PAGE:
Environmental and Genetic Factors Affecting Antibiotic Resistance of Extended Spectrum beta-Lactamase Bacteria from the Rio Grande River in El Paso, TX and CD. Juarez, Mexico
Background: The Rio Grande River provides a major source of potable and agricultural water for the population of the Texas/Mexico border region. Cattle farming and ranching are the most prevalent activities, which may contribute to the microbial burden of pharmaceuticals into our state’s water resources. Antibiotics, presumably released into the environment by discharges originating from waste-water treatment plants, septic disposal systems, animal feeding operations and urban runoff have a definite impact on the ecosystem and may contribute to an increase in antibiotic resistance. We hypothesized that waters of the Rio Grande River contained Multi Drug Resistant Organisms (MDRO) and mobile genetic elements. This could represent a serious public health concern for residents in the El Paso/Juarez, Mexico border. Human health consequences as a result of antimicrobial resistant bacteria may include: increased number of infections, increased frequency of treatment failure, increased severity of infections and increase health cost. Purpose: The main objective of this research study was to determine the presence of selected genetic antimicrobial biomarkers such as Extended Spectrum Beta Lactamase genes (ESBL), mobile genetic elements, integrons (class I and class II), and to screen for Carbapenem Resistant (CRE) Enterobacteria in a 26 km segment of the Rio Grande River. Methods : Water and sediment samples were obtained from the Rio Grande River. DNA was extracted from both isolated bacteria and directly from water and sediment. Amplification of selected resistant biomarkers (TEM, SHV and CTX genes) and integrons (class I and II), was accomplished by polymerase chain reaction (PCR). Screening for CRE bacteria was done by culture on CHROMagar Chromogenic Media. Results: Analysis of water samples (15) collected at five different time periods throughout the year showed that 73.3% contained ESBL genes and integrons. Among these, 60% were TEM and/or 46.7% were CTX-M. Integrons were identified in 11 water samples (73.3%). Also, a total of 310 xv bacterial isolates were recovered, from which 142 bacterial isolates were characterized as 18 different genera of bacteria. From these, 91 (64%) were resistant to at least 2 or more combinations of antibiotics and 105 (74%) were multi-resistant to more than 4 different antibiotics. 28 isolates were identified as Gram negative bacteria with multiple drug resistant patterns and therefore included in this study for the molecular analysis of ESBL genes. From these, 22 (78.6%) were positive for the presence of one or more ESBL and 11 (39.3%) were positive for CRE. TEM was identified as the most prevalent ESBL gene of resistance in both, water and bacterial isolates samples. Conclusions: To our knowledge, characterization of genes responsible for antibiotic resistance in the El Paso-Cd. Juarez region had never been performed previously. These findings may contribute to improve preventive measures and policies in the management of infectious diseases and our environment natural resources.^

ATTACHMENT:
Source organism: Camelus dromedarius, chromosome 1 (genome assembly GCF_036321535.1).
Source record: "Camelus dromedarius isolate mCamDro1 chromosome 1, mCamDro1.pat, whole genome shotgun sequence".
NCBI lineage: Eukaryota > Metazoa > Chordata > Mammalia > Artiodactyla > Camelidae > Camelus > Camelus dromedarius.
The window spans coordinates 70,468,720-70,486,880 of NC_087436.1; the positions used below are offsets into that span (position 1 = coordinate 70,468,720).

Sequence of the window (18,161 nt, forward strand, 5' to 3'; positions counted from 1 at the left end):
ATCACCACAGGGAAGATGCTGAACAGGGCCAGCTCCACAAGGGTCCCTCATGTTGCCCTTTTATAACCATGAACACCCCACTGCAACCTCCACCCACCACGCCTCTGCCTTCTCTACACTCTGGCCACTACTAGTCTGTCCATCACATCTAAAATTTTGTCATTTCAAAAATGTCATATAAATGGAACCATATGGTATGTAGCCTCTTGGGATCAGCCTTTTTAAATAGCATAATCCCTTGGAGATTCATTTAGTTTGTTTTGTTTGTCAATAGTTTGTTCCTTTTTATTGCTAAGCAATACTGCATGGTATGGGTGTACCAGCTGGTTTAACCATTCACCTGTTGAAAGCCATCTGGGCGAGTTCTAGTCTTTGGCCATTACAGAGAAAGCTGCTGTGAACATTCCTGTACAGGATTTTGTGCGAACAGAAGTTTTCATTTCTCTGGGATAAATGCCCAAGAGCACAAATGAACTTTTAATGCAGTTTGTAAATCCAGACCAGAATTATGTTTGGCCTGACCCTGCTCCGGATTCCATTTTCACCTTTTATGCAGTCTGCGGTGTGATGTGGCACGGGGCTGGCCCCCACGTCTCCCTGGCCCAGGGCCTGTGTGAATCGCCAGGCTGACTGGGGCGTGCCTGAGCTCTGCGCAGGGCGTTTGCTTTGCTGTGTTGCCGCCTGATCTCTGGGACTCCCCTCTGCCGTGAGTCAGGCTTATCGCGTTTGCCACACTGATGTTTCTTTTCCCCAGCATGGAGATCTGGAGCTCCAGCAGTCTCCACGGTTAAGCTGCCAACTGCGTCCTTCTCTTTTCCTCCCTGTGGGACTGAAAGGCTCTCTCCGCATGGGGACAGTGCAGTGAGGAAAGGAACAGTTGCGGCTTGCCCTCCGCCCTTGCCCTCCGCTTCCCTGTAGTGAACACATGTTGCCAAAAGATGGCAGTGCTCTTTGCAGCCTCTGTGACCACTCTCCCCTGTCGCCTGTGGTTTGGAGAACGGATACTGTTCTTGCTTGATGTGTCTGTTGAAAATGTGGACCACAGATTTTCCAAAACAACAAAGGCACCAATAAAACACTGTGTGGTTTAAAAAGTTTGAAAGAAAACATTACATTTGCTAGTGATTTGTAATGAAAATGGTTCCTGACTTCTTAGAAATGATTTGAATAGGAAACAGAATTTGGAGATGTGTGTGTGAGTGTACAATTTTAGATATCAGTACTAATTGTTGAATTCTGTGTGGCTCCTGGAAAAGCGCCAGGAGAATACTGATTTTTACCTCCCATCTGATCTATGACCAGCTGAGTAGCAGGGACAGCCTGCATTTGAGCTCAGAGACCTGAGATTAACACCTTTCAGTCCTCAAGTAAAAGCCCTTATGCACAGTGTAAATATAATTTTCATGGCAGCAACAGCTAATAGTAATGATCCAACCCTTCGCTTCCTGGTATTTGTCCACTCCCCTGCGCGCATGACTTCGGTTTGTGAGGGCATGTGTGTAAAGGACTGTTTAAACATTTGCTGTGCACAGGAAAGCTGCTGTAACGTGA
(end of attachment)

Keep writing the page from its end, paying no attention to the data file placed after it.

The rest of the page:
Molecular biology|Environmental health|Public health
Fuentes, Maria De Los Angeles, "Environmental and Genetic Factors Affecting Antibiotic Resistance of Extended Spectrum beta-Lactamase Bacteria from the Rio Grande River in El Paso, TX and CD. Juarez, Mexico" (2018). ETD Collection for University of Texas, El Paso. AAI10823342.